Traditions title

St. Nicholas  Icon

THE BEGINNINGS OF CHRISTMAS IN GREECE, one of the biggest holidays here, go back to the time of St. Nicholas, the patron saint of sailors, who was fighting the storms and mighty waves to reach sinking ships and rescue drowning men from the deep sea. Like their ancestors, many Greeks still decorate miniature boats instead of trees.

NO GREEK CHRISTMAS season would be complete without the symbolic herb basil, or
"vassiliko", and most Greek houses take a sprig of basil wrapped around a small wooden cross and suspend it over a bowl of water. It is sayd that this is the period when the bad spirits, called "killantzaroi" can torment humans. Once a day, a family member dips the cross and basil into the water and uses it to sprinkle some drops in each room of the house, to keep these nasty creatures away.
Decorated  Christmas Boat

Syntagma Square
Town Hall
ON CHRISTMAS EVE, the children travel from house to house offering good wishes and singing Christmas carols, called "kalanda".They accompany the songs using small metal triangles, named "trigona". Usually, in appreciation, the children are given sweets or some money, called "hadziliki". In Greek homes lamb and pork are roasted in ovens and on almost every table are loaves of sweet bread, "hristopsomo", or Christ bread, pies, wine, delicious sweets like "kourabiedes", "melomakarona" and "baklava". The father crosses the "hristopsomo" and gives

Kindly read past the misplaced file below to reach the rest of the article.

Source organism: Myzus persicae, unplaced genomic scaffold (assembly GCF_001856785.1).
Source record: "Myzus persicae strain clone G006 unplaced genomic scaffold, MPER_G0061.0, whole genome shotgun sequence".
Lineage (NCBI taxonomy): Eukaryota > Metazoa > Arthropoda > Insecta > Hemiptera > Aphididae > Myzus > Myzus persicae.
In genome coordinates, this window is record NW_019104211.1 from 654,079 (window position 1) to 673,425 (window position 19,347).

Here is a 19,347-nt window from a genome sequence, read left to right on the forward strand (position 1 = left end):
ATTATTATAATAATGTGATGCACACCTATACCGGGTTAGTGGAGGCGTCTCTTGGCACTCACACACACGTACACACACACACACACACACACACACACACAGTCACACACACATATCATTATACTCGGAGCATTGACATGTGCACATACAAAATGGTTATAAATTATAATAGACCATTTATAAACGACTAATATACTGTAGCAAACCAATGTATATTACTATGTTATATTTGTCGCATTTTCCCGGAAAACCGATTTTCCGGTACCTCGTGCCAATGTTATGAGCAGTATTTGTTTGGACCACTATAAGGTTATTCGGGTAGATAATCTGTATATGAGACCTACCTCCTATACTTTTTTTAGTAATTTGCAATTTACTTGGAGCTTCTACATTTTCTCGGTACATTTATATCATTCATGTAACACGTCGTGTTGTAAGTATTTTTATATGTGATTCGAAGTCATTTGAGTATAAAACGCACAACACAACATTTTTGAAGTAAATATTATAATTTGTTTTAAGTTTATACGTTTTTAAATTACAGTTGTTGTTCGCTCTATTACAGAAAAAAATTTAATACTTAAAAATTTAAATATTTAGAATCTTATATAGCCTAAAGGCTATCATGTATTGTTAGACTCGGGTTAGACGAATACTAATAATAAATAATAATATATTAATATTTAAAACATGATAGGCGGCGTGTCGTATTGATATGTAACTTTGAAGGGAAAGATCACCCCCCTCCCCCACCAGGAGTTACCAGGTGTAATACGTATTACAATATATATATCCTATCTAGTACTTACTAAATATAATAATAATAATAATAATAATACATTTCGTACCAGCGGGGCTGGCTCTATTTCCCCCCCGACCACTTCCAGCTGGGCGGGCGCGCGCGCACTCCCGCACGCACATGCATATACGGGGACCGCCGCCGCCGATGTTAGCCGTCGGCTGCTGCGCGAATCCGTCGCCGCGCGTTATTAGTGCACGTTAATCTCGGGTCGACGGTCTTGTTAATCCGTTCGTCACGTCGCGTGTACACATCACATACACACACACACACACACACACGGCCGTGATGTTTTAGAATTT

a piece to everybody wishing them Merry Christmas and
"Hronia Polla". The Christmas tree, or "hristugenniatiko dendro" is decorated with colourful lights.


BASIL IS ASSOCIATED with St. Basil, or
Agios Vassilios, a founder of the Greek Orthodox Church, whose feast day is on 1st of January, the name day, or "onomastiki iorti", for anyone called Vassilios or Vassiliki. The Greek word for basil means royal and was believed that only the king himself should harvest this herb, with the use of a golden sickle. The gifts are exchanged on 1st January. On St. Basil's day is baked a cake, called "vassilopita", which conceals a token. The tradition says that the cake must be divided very carefully, like a ceremony, the Saint gets the first piece, then the pieces go to members of the family, accordind to the age.

Merry Christmas -"Kala Hristougenna!"
Happy New Year -"Eftihismenos o Kenourios Hronos"


Back to the top
Syntagma Square Town Hall Christmas in Athens Photo Gallery Easter Christmas in Athens Hristopsomo Vassilopita Christmas in Athens Photo Gallery Christmas in Athens